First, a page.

The Love Style of Your Brain May Affect Romantic Relationships

We all love something in our lives. It could be a person, a place, or an idea. The important thing is that love encompasses a wide range of positive and powerful psychological and emotional states, from a purest form of ethical goodness, the most intense personal spiritual experience, to the easiest, most pleasurable physical pleasure. Regardless of which state we find most fulfilling in life, it is important to remember that love does not need to be confined to one’s private feelings or private actions. In fact, a loving relationship reaches beyond the barriers of gender, age, race, or culture.


In fact, many people forget the power of love and how it can change the world around them. A recent workshop I attended featured a discussion on how adding physical touch to your relationship can increase its intimacy and sensuality. participants included a lesbian couple who had been married for 23 years and were beginning to feel like their love was not strong enough anymore; they felt like their passion was slipping away, and felt guilty and empty when they thought no one was being intimate with them. Their workshop suggested ways they could add intimacy and sensuality to their relationship by sharing a towel or a brush as a way to share physical contact.

Another workshop offered by motivational speakers and relationship experts included a discussion on how to say yes to something else in your relationship. It seemed that this was a common theme among participants, as everyone said yes to being with their partner, even if it was just having dinner together once in awhile. What’s interesting about saying yes to something else, is that it helps you remain present with the other person in the relationship. Instead of becoming fixated on the activity itself, you are able to experience the activity more fully and become engaged and present in what is happening.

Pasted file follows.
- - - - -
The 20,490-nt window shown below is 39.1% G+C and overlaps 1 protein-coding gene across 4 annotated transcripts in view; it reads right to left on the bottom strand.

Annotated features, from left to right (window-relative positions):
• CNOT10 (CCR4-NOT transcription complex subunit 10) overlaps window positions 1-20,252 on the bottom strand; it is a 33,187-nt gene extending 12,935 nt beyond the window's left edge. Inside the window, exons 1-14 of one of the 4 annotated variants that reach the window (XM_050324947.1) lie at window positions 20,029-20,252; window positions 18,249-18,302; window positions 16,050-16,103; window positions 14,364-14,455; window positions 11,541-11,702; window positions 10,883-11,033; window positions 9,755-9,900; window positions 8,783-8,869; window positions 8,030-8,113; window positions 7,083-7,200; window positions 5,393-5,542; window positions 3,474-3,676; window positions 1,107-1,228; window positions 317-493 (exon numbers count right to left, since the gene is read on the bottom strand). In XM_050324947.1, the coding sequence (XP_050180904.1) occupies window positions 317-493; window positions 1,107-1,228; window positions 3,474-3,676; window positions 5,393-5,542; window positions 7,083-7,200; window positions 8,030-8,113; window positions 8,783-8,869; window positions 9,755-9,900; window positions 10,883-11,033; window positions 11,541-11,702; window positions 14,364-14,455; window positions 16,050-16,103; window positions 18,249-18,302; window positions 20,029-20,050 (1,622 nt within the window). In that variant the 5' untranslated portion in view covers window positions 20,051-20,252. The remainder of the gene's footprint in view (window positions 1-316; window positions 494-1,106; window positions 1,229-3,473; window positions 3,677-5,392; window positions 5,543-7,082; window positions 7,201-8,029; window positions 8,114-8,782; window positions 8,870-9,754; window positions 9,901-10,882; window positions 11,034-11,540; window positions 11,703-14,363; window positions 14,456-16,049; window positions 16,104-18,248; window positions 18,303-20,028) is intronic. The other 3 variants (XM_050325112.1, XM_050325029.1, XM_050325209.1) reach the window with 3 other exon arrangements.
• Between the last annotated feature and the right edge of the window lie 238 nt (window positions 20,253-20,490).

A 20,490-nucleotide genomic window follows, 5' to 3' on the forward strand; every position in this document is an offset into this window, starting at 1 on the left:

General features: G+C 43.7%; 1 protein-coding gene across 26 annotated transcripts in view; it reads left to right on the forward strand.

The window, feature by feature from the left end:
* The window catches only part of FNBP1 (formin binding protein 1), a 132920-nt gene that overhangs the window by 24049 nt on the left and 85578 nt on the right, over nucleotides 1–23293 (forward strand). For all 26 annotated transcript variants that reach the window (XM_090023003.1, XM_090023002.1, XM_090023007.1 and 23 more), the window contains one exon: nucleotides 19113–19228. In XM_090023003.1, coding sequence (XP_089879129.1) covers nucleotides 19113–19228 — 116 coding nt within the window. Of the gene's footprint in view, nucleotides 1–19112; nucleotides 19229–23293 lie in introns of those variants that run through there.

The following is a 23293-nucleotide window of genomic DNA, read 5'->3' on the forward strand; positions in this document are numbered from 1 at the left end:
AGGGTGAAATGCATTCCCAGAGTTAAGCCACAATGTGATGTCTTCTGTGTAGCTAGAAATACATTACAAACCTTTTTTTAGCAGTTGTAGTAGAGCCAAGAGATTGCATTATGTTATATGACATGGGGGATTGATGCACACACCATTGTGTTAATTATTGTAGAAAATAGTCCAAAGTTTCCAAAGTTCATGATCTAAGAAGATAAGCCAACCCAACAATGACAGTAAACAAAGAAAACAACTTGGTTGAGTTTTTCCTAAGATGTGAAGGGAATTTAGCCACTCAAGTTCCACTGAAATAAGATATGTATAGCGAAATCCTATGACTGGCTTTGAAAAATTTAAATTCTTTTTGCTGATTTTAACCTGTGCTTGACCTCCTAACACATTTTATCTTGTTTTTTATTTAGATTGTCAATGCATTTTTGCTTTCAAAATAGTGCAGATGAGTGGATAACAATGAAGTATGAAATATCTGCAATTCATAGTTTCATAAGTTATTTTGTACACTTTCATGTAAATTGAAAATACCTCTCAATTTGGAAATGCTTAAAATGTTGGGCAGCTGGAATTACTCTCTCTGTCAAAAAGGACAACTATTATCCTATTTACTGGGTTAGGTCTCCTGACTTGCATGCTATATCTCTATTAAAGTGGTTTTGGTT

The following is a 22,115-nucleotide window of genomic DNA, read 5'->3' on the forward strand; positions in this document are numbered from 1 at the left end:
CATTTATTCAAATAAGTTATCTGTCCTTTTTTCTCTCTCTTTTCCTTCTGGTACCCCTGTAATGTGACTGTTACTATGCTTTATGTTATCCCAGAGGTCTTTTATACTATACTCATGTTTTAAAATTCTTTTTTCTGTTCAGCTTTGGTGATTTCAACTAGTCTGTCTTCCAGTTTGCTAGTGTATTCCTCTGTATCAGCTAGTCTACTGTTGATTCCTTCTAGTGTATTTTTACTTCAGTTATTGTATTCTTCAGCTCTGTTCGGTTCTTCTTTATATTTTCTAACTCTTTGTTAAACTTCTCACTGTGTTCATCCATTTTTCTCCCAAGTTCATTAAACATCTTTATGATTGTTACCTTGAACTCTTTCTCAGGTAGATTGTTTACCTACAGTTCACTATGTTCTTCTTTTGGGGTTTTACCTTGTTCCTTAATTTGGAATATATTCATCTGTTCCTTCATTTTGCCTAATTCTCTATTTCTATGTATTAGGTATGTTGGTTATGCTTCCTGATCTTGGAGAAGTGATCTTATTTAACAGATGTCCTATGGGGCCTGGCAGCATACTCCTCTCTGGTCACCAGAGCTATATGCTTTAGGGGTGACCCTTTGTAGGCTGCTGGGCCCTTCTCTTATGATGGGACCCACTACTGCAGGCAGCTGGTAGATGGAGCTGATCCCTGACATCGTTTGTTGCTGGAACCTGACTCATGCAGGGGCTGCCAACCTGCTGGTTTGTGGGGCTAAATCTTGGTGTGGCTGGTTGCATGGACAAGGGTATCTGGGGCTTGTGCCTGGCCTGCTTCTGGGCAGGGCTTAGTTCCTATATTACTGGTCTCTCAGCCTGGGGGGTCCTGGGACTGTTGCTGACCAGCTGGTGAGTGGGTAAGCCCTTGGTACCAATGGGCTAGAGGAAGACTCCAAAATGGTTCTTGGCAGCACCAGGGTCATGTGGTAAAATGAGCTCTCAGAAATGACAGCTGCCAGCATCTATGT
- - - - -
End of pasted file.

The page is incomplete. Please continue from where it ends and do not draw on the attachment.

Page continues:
A third workshop discussed how falling into the same pattern again is damaging to relationships. It is common for people in long term relationships to fall into the same pattern repeatedly. After a while, they feel like they have to repeat the same patterns in order to maintain attraction and passion in their relationship. They feel like they have to say yes to every request put forth by their partner and become the same as them. In one workshop, a couple was having trouble communicating with one another and it was evident that they were not communicating with each other in a way that was appealing to them. After some contemplation, the couples realized that it was probably something else that was holding them back from being more open and expressive with one another.

These are just three of the examples found in the above paragraphs. Each of these examples is a great example of how romantic relationships are built on openness and communication. Love does not mean you have to have an open heart and an open mind all of the time. Love does not mean you have to give up your privacy and feelings in order to be with your partner on a romantic relationship.

In order to find your own unique love style, you need to experiment with a variety of different brain regions. This can be done quite easily by using an fMRI scan or a pyschotic EEG scanning device. The EEG works by mapping brain waves of individuals. The left and right side of the brain typically have different wave patterns that indicate different things. By using these methods, it is possible to see which brain regions are working in different ways. Then, by playing with these brain regions in the right way, it is possible to alter the way that the individual feels, thinks, and behaves when they are in romantic relationships.